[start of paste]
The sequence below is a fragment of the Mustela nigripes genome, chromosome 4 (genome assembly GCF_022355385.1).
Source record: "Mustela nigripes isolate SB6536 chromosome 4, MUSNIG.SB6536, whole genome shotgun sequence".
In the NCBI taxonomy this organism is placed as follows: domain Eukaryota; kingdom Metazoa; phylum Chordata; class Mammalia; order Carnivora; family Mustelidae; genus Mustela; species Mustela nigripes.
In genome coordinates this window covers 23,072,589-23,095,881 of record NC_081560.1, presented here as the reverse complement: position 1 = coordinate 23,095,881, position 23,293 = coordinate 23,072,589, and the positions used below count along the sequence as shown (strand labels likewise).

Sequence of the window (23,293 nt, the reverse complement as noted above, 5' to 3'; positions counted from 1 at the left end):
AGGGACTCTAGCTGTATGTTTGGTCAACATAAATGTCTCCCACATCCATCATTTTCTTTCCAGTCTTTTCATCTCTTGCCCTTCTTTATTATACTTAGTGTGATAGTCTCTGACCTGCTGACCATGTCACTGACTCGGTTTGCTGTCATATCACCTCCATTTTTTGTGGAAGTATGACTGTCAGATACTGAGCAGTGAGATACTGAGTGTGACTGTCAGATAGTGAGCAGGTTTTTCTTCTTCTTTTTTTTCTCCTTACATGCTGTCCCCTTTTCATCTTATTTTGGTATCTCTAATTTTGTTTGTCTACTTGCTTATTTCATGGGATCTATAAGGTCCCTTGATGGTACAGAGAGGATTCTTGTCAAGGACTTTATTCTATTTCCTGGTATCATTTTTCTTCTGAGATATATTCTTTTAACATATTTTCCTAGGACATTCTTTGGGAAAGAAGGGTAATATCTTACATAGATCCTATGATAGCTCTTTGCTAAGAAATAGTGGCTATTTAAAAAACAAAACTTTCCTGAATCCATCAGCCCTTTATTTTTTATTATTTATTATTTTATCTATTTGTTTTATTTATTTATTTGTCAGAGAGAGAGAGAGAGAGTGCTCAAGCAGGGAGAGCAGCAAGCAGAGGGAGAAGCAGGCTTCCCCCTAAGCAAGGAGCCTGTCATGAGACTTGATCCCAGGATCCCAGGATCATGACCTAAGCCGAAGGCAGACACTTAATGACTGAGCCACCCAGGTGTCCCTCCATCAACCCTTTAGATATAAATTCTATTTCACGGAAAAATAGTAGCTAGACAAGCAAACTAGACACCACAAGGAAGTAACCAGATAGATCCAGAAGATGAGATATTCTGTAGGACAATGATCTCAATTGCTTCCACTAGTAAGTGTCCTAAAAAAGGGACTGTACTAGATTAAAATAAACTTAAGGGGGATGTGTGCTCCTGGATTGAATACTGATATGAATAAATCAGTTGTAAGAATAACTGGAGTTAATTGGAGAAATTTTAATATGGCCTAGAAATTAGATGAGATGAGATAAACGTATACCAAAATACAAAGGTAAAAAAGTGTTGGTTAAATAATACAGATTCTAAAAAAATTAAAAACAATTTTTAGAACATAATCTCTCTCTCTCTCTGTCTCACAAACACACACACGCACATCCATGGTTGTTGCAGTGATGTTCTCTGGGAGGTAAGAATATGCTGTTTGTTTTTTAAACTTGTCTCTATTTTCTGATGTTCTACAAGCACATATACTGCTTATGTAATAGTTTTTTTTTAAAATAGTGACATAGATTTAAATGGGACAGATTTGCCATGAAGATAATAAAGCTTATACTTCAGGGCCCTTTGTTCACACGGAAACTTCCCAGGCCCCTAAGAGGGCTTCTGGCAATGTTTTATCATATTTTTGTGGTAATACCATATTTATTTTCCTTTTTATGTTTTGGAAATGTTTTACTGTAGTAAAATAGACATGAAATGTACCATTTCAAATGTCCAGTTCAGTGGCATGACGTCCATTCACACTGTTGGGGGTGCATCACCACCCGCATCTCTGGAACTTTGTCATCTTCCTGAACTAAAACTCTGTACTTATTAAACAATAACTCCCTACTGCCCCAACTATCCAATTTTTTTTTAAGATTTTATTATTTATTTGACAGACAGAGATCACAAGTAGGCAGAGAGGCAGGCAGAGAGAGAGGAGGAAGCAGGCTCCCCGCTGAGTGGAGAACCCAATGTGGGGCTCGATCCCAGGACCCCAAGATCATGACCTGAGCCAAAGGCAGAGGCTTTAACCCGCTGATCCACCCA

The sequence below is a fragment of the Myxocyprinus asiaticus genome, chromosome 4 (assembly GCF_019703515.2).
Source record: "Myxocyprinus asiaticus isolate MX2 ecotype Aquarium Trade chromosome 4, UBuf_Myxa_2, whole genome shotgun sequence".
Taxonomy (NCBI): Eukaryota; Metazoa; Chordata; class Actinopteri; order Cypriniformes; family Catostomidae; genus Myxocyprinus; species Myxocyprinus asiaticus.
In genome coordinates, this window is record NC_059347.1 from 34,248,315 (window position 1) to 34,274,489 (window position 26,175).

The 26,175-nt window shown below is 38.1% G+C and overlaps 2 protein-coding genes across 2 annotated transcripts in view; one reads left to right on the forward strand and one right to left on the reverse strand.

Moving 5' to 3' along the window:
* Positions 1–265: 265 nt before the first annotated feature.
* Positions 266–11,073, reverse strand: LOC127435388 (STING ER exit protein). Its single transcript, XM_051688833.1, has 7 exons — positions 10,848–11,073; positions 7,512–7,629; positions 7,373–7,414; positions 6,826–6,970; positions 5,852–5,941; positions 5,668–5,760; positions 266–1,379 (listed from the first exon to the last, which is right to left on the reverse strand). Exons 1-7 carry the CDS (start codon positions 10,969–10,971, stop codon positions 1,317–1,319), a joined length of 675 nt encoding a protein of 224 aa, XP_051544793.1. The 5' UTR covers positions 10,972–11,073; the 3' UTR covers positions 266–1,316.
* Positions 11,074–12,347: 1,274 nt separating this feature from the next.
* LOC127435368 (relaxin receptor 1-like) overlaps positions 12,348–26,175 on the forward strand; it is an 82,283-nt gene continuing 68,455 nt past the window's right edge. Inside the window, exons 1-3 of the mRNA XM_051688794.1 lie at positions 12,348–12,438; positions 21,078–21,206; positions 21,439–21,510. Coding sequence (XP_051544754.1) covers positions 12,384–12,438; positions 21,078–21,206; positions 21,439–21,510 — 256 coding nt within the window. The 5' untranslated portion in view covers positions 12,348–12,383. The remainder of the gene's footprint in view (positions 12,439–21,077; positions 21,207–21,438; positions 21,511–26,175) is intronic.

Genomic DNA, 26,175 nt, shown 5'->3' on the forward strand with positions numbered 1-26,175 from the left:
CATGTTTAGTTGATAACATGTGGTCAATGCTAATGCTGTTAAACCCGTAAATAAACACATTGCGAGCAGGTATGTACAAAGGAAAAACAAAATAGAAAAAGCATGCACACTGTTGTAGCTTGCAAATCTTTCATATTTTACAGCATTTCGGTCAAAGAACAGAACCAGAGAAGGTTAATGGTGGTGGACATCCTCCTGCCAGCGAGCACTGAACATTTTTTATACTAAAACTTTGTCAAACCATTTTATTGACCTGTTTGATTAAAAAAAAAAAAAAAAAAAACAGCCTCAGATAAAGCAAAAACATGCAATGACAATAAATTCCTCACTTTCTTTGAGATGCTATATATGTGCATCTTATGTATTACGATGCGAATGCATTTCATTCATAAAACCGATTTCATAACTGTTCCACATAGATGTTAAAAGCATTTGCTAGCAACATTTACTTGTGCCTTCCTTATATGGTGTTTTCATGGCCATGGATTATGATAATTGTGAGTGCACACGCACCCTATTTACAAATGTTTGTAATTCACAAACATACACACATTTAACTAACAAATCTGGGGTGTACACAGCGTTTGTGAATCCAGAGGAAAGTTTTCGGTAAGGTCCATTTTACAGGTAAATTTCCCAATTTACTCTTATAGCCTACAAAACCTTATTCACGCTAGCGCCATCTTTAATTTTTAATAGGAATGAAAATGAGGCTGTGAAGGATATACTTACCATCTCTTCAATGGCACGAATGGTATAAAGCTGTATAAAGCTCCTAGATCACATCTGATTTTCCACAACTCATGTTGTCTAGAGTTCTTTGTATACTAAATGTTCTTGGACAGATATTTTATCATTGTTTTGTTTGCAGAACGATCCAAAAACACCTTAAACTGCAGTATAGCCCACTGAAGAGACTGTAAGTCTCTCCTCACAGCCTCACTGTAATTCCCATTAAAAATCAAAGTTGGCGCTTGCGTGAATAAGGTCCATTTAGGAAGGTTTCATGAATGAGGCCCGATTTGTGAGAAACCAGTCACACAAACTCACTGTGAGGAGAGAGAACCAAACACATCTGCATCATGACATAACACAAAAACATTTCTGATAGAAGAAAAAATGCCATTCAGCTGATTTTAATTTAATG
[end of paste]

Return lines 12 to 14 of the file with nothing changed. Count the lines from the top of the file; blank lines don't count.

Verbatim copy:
Moving 5' to 3' along the window:
* Positions 1–265: 265 nt before the first annotated feature.
* Positions 266–11,073, reverse strand: LOC127435388 (STING ER exit protein). Its single transcript, XM_051688833.1, has 7 exons — positions 10,848–11,073; positions 7,512–7,629; positions 7,373–7,414; positions 6,826–6,970; positions 5,852–5,941; positions 5,668–5,760; positions 266–1,379 (listed from the first exon to the last, which is right to left on the reverse strand). Exons 1-7 carry the CDS (start codon positions 10,969–10,971, stop codon positions 1,317–1,319), a joined length of 675 nt encoding a protein of 224 aa, XP_051544793.1. The 5' UTR covers positions 10,972–11,073; the 3' UTR covers positions 266–1,316.